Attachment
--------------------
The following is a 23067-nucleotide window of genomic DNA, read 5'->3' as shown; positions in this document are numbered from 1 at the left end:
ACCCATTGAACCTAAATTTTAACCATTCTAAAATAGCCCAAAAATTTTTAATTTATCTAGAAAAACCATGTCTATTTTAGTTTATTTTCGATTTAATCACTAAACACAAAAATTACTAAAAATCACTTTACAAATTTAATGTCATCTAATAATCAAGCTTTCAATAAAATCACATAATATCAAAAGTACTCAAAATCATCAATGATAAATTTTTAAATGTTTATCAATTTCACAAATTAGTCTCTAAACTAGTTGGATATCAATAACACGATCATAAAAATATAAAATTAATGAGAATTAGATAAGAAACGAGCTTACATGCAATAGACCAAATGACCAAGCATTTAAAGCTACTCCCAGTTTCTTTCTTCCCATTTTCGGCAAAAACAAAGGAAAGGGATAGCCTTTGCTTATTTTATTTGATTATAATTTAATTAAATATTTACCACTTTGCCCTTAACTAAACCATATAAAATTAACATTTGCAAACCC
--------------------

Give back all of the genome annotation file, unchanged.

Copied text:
The following is a 23067-nucleotide window of genomic DNA, read 5'->3' as shown; positions in this document are numbered from 1 at the left end:
ACCCATTGAACCTAAATTTTAACCATTCTAAAATAGCCCAAAAATTTTTAATTTATCTAGAAAAACCATGTCTATTTTAGTTTATTTTCGATTTAATCACTAAACACAAAAATTACTAAAAATCACTTTACAAATTTAATGTCATCTAATAATCAAGCTTTCAATAAAATCACATAATATCAAAAGTACTCAAAATCATCAATGATAAATTTTTAAATGTTTATCAATTTCACAAATTAGTCTCTAAACTAGTTGGATATCAATAACACGATCATAAAAATATAAAATTAATGAGAATTAGATAAGAAACGAGCTTACATGCAATAGACCAAATGACCAAGCATTTAAAGCTACTCCCAGTTTCTTTCTTCCCATTTTCGGCAAAAACAAAGGAAAGGGATAGCCTTTGCTTATTTTATTTGATTATAATTTAATTAAATATTTACCACTTTGCCCTTAACTAAACCATATAAAATTAACATTTGCAAACCC